St. Patrick Catholic School celebrates 40-year bingo volunteers

Comments Comments Print Print
Jake Magee
Sunday, June 22, 2014

JANESVILLE—Financial trouble almost caused the end of St. Patrick Catholic School in the 1970s.

The school was saved when a group of students' parents decided to start up weekly bingo games as a fundraiser. Since 1974, the games have been running every Saturday except the day before Easter.

In its four decades, volunteers have come and gone, but five people have been helping St. Patrick bingo since the beginning.

Jack and Carol Lathrop, Benjamin and Bernice Schwab, and Bill Brown have sacrificed two to three Saturday nights a month over the past 40 years to work at bingo.

The five volunteers each had children in the school when it began to suffer financially, but they're still helping out.

“We started because what was going to keep the programming was volunteers, and our children went there,” Carol said.

The Lathrops' daughter and St. Patrick alumna Mary Richards has preserved the legacy by volunteering for bingo for 30 years. The Lathrops even have great-grandchildren enrolled at the school now.

The volunteers used to work less, but now they have to help out more than when they started.

“Now we work quite often because there's not as many children as there were when our children went there,” Carol said.

Fewer children means fewer families to volunteer for the ever-growing bingo games.

“It's amazing that for 40 years we've had people doing this,” Richards said.

St. Patrick recently honored the five volunteers for their years of service.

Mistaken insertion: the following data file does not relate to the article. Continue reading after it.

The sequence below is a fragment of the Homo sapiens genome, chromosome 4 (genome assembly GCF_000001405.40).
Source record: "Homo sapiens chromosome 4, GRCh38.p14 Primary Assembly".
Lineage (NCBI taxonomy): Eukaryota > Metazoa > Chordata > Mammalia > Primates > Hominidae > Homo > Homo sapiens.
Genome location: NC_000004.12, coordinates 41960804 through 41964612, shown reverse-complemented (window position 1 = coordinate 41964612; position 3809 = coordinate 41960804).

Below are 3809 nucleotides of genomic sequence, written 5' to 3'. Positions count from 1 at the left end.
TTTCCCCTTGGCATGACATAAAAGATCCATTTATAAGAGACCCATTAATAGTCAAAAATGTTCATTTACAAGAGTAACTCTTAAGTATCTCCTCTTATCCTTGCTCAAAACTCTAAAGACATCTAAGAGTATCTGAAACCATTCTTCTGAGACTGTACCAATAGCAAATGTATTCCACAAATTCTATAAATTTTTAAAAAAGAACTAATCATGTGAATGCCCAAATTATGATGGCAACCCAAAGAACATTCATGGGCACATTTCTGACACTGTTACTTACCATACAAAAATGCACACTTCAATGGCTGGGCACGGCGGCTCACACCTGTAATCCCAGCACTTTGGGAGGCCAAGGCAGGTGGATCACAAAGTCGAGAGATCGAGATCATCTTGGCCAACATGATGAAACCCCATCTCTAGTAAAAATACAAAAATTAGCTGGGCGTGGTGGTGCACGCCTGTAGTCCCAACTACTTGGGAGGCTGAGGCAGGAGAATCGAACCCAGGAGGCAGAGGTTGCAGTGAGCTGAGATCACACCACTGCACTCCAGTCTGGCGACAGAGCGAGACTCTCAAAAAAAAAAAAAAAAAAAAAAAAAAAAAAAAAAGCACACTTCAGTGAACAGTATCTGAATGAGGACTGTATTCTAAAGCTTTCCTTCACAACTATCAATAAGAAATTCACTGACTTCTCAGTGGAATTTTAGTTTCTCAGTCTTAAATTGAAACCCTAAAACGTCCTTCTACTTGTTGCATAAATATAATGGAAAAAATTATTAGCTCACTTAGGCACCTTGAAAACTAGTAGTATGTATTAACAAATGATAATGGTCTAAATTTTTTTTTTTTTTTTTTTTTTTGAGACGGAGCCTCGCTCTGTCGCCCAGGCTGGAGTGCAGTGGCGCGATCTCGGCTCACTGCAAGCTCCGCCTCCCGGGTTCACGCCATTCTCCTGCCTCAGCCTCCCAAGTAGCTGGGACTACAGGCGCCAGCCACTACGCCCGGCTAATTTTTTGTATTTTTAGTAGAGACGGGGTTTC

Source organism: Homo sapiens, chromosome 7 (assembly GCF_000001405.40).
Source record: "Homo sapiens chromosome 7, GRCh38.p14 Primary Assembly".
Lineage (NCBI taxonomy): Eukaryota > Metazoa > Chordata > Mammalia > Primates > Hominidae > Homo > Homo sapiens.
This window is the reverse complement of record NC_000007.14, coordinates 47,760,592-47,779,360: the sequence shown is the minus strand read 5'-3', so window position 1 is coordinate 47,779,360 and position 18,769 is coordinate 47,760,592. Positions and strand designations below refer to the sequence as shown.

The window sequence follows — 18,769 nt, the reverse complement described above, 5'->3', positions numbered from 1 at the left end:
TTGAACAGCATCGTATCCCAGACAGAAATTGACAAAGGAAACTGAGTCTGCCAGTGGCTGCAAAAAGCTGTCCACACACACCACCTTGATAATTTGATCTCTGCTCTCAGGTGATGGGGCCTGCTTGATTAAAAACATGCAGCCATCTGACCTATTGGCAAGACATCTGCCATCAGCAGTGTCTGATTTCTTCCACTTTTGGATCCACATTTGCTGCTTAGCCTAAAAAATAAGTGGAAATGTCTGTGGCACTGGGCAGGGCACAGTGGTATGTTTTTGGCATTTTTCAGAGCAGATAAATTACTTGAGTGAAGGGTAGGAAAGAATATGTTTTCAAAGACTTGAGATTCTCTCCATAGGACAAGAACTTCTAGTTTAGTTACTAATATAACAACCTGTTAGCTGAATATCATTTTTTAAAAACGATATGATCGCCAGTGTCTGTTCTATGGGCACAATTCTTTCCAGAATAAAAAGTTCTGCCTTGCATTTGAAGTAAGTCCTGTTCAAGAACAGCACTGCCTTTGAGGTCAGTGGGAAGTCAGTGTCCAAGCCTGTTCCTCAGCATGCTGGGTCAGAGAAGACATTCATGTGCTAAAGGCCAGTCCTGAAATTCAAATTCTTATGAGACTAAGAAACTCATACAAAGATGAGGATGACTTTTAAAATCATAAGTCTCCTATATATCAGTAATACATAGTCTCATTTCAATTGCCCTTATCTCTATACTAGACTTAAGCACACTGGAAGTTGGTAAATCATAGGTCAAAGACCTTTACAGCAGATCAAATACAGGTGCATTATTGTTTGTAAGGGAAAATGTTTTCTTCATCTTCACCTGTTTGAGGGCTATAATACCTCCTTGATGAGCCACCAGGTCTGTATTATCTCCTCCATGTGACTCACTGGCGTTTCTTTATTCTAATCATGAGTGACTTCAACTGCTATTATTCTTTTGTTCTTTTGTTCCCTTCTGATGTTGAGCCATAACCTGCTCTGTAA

“I felt honored that they recognized that I did so much for them,” Ben said.

The Schwabs felt obliged to help the school to keep their child enrolled there. Ben started as a floorwalker but now opens and sets up for the night on Saturday afternoons. He also sells pull-tabs.

“I felt it was my duty,” he said. “It just feels great that I'm still able to do what I do and help out.”

Carol sells game cards to the players and does small jobs throughout the night as needed.

“It's for a good cause, and they need help, and I'm glad to help out so it can continue on,” she said. “There's a lot of families that benefit from it.

“I enjoy it because I've met a lot of nice people down there. It's like a social night out there,” she said.

Before bingo, Brown began volunteering for St. Patrick as a painter, lending his brush to walls that needed touching up.

“It's a feeling of accomplishment,” he said. “You always think that it's doing some good because it makes a good impression on people and they pass it on, so that always helps.”

Brown's wife, Darlene, said bingo was almost immediately profitable for the school. The school checked out other local bingo games to learn the best way to run their own operation.

“We lost $3 on the first night then started making profit,” she said.

Darlene doesn't volunteer much anymore, but she cherishes the time she spent helping.

“We had a great group and have a lot of friendships because of it,” she said. “We still have those friends after all these years.”

People come from all over the area to St. Patrick bingo nights. Visitors from Kenosha, Whitewater, Milwaukee, Elkhorn and beyond have come to play, Richards said.

“We keep the prices for our food and game cards very reasonable and hope that people just keep coming back,” Richards said. “People think bingo is for little old ladies that you see on commercials, but you'll see young people and families come down and play.”

Comments Comments Print Print